Open Source--It's in the Genes

What happens when you release 500,000 human genomes as open source? This.

DNA is digital. The three billion chemical bases that make up the human genome encode data not in binary, but in a quaternary system, using four compounds—adenine, cytosine, guanine, thymine—to represent four genetic "digits": A, C, G and T. Although this came as something of a surprise in 1953, when Watson and Crick proposed an A–T and C–G pairing as a "copying mechanism for genetic material" in their famous double helix paper, it's hard to see how hereditary information could have been transmitted efficiently from generation to generation in any other way. As anyone who has made photocopies of photocopies is aware, analog systems are bad at loss-free transmission, unlike digital encodings. Evolution of progressively more complex structures over millions of years would have been much harder, perhaps impossible, had our genetic material been stored in a purely analog form.

Although the digital nature of DNA was known more than half a century ago, it was only after many years of further work that quaternary data could be extracted at scale. The Human Genome Project, where laboratories around the world pieced together the three billion bases found in a single human genome, was completed in 2003, after 13 years of work, for a cost of around $750 million. However, since then, the cost of sequencing genomes has fallen—in fact, it has plummeted even faster than Moore's Law for semiconductors. A complete human genome now can be sequenced for a few hundred dollars, with sub-$100 services expected soon.

As costs have fallen, new services have sprung up offering to sequence—at least partially—anyone's genome. Millions have sent samples of their saliva to companies like 23andMe in order to learn things about their "ancestry, health, wellness and more". It's exciting stuff, but there are big downsides to using these companies. You may be giving a company the right to use your DNA for other purposes. That is, you are losing control of the most personal code there is—the one that created you in the boot-up process we call gestation. Deleting sequenced DNA can be hard.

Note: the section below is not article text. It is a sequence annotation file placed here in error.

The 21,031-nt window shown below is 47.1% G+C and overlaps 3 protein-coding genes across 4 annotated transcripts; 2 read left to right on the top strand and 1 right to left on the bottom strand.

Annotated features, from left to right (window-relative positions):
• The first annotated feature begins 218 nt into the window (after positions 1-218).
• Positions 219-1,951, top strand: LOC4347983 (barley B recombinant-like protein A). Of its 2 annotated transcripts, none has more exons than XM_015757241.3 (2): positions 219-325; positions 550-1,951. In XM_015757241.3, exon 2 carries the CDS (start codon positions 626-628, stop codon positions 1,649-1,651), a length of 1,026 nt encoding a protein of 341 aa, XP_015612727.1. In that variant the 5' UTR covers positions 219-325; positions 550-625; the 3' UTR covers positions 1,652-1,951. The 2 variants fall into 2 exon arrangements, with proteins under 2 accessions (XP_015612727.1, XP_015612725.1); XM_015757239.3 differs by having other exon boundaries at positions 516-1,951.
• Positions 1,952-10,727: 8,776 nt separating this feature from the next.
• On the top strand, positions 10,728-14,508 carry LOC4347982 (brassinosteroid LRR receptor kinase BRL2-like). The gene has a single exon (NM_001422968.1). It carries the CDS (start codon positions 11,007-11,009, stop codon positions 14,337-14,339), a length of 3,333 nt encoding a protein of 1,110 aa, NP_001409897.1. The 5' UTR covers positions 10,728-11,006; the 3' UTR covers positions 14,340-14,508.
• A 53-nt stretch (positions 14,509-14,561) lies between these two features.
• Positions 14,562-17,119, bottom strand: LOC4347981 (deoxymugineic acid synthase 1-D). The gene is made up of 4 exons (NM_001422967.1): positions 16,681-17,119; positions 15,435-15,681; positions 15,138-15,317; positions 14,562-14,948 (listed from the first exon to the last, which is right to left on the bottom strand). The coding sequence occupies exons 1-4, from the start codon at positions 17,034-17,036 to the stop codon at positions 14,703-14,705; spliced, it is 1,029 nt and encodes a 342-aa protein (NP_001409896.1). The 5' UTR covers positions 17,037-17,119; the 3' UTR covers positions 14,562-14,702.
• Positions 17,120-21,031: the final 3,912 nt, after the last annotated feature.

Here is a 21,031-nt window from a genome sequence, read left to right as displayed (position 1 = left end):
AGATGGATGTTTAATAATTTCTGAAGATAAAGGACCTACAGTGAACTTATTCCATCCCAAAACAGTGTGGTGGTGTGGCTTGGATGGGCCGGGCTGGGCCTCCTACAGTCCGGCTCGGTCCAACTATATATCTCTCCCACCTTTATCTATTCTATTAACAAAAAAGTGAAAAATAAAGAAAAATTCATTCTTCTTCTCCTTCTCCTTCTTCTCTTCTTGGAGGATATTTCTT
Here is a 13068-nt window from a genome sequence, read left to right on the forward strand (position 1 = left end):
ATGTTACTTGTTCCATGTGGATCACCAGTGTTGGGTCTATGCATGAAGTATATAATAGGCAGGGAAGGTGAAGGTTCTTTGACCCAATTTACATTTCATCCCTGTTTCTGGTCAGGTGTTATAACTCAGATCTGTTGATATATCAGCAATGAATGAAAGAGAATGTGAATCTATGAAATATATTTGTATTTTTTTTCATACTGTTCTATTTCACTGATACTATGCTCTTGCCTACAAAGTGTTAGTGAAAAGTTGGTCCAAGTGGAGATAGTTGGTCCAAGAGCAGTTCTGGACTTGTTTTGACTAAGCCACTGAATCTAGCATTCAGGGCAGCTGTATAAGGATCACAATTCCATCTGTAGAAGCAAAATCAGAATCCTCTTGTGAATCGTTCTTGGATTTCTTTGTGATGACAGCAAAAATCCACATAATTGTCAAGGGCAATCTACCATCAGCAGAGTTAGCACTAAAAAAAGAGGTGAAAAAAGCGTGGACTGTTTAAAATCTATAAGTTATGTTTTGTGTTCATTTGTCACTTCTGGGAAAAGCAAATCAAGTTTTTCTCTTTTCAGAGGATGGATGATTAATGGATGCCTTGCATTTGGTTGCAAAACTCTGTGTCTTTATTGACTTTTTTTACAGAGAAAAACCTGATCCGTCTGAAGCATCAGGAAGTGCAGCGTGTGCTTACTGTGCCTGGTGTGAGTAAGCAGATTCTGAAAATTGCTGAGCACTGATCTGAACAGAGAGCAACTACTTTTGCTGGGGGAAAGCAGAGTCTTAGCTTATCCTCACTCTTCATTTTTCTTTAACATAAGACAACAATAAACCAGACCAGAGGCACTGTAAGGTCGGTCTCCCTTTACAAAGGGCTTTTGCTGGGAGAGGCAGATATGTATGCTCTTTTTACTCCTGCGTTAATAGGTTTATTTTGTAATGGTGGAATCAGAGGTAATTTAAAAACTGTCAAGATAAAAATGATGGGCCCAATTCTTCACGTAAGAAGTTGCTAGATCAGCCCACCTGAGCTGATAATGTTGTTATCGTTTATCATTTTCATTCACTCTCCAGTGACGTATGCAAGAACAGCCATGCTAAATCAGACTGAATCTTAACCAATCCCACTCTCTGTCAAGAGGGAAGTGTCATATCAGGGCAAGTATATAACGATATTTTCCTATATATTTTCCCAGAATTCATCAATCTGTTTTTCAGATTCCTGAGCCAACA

That's bad enough, but it gets worse. Because the DNA of all your relatives is similar to yours to varying degrees, when you have your genome sequenced, you are effectively giving away part of their DNA too. Whether they agree or not, they lose their genetic anonymity, which may have serious and unforeseen consequences. In the US, police are using genetic information that has been made public by individuals to find partial matches of DNA from a crime scene. By building and exploring family trees on a massive scale, the police can narrow their investigations down to a few suspects to help them pinpoint the criminal.

Just as software code can be open source rather than proprietary, so there are publicly funded genomic sequencing initiatives that make their results available to all. One of the largest projects, the UK Biobank (UKB), involves 500,000 participants. Any researcher, anywhere in the world, can download complete, anonymized data sets, provided they are approved by the UKB board. One important restriction is that they must not try to re-identify any participant—something that would be relatively easy to do given the extremely detailed clinical history that was gathered from volunteers along with blood and urine samples. Investigators asked all 500,000 participants about their habits, and examined them for more than 2,000 different traits, including data on their social lives, cognitive state, lifestyle and physical health.